How to Reduce the Use of Plastics?

A world-wide debate about the dangers of plastic pollution has led to the introduction of stricter laws in many countries. Japan seems to lag behind so far, but consumers can start reducing the use of plastics in many ways. Many people already bring their cloth bags to the supermarket when you go shopping. In some shops, you get a 2 Yen reduction on the price, but if everyone was serious about it, and the amount raised to 10 Yen or even more, the effect would be immediate.

In the Sugiura household, we tried to reduce the amount of plastic wrapping for food. It wasn’t an immediate success as not everyone went along with the plan. However, little steps can have remarkable consequences. Consumers Union of Japan is asking readers and members to contribute with their own creative proposals.

Essay: The Bizarre World of Plastics

When plastic materials were first discovered, they were brittle and fragile. Thus, a number of additives and “plasticizers” were introduced to counter the effects of ultraviolet light and make the materials more flexible and useful. Flame retardants were introduced as well. By the 1960s and the beginning of the 1970s, plastic pollution intensified. Plastic materials must be disposed of, making the garbage problem severe. In Tokyo, the toxic air pollution from the Yume-no-shima incinerators created health problems as increasing amounts of trash were thrown away by consumers.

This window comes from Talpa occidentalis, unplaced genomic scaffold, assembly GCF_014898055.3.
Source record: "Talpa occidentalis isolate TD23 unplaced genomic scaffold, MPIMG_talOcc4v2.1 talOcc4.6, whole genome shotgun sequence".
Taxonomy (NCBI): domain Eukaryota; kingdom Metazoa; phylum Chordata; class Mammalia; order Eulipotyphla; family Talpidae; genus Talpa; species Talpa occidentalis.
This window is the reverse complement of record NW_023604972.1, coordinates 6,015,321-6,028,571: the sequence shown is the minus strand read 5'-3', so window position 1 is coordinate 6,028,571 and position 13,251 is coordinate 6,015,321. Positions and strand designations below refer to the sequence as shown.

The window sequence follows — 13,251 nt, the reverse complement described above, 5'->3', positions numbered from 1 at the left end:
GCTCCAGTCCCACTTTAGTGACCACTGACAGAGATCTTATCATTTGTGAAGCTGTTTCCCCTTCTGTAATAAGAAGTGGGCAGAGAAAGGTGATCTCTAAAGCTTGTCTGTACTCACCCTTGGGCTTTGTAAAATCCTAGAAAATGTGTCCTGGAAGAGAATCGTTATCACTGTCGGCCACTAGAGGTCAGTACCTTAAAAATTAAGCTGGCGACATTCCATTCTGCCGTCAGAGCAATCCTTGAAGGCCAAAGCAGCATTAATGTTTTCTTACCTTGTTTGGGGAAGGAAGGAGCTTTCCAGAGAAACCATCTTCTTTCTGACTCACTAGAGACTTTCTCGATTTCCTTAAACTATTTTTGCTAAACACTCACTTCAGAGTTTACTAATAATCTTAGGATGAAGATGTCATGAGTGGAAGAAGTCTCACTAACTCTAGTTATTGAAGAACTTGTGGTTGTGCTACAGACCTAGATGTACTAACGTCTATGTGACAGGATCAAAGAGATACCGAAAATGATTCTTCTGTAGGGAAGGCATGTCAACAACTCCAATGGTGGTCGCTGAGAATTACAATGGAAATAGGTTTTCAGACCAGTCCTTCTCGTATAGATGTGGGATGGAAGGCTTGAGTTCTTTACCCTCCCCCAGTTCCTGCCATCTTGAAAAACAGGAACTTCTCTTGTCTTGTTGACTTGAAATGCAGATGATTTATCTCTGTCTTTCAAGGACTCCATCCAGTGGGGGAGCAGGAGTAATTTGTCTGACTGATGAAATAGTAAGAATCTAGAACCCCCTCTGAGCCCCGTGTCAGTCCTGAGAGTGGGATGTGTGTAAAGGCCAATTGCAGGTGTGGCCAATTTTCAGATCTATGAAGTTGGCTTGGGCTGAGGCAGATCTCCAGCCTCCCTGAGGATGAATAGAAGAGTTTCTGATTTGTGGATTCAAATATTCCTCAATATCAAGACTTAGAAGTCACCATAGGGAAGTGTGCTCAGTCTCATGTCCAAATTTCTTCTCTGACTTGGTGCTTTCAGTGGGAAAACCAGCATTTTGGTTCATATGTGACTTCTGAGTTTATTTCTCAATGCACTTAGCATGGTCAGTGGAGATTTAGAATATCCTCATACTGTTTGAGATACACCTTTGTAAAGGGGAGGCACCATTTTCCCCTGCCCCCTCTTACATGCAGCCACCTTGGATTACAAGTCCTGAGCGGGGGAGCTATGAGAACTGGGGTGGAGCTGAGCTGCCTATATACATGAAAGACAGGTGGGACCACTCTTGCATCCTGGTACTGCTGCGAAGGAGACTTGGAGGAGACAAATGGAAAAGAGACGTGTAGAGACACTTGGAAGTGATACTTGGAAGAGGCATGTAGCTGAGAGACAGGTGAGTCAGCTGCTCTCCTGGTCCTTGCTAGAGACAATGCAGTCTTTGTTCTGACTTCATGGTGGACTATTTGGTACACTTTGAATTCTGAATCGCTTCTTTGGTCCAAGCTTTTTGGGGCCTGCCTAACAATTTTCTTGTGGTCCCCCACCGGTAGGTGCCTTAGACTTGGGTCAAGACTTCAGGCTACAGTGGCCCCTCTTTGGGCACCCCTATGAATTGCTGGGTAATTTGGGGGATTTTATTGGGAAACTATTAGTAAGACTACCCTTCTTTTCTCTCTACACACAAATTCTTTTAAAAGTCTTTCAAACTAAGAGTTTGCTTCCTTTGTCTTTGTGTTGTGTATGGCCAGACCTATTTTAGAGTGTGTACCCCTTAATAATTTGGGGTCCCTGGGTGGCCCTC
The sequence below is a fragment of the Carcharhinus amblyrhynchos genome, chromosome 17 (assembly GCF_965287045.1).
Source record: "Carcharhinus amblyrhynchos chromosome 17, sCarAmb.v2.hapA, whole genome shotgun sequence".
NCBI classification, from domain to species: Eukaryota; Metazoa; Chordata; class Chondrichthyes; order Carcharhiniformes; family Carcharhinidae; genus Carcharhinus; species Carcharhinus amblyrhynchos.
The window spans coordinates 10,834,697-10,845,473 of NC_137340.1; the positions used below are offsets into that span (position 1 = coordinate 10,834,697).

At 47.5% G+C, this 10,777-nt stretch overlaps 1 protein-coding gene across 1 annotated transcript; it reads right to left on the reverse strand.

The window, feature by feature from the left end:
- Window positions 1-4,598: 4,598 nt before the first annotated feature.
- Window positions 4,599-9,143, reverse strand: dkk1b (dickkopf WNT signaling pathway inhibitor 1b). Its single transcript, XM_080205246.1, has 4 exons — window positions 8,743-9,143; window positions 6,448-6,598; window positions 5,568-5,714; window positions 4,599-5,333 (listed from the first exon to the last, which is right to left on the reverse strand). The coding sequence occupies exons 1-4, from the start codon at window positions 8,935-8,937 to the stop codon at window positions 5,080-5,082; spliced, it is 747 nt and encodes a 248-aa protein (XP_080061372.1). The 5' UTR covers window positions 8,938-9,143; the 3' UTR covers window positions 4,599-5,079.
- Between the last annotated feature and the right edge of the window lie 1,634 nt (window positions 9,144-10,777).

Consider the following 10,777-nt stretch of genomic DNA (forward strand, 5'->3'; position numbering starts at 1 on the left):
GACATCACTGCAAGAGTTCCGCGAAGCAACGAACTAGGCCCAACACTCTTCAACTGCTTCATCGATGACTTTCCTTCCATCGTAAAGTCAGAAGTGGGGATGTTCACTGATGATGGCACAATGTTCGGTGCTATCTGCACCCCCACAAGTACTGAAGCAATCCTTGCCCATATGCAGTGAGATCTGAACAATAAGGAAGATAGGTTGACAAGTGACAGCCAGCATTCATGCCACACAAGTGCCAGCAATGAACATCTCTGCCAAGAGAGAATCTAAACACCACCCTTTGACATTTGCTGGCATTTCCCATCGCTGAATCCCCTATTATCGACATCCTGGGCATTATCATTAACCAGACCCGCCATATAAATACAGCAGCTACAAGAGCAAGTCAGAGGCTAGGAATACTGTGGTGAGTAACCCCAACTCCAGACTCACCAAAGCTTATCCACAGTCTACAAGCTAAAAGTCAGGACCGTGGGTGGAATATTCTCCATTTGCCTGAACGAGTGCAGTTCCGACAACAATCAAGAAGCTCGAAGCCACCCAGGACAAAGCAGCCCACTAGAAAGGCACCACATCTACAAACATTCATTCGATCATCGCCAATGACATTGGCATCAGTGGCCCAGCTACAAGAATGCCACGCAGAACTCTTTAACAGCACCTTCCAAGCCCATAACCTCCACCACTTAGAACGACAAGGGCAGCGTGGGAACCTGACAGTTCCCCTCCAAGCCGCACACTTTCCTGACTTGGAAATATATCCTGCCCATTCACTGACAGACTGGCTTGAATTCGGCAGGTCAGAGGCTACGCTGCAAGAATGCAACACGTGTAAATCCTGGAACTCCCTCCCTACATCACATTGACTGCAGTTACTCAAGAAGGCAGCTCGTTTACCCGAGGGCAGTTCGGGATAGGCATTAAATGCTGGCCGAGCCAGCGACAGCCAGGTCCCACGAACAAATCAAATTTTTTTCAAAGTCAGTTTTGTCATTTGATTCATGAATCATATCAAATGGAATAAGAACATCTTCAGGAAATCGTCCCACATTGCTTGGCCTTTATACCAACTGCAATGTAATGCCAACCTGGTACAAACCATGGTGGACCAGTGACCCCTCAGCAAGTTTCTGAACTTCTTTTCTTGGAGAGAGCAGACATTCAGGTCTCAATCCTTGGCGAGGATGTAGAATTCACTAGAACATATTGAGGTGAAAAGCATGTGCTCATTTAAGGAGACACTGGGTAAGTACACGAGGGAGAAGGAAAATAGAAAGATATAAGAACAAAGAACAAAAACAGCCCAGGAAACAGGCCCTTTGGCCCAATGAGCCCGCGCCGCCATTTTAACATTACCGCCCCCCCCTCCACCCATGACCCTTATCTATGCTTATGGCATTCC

No thought went into what would happen to plastic materials that were left in the environment. The degradation takes time. Plastic materials basically just turn into smaller plastic fragments. It becomes an invisible danger as animals ingest the fragments, even entering the human food chain. In spite of this, the makers of plastic materials, including Showa Denko, Mitsubishi Chemical, BASF and Du Pont, claim that their novel products are bio-degradable. This has led to the rather bizarre state of the world we are now facing, where the idea that plastics can simply be thrown away has been increasingly promoted.

By Amagasa Keisuke, CUJ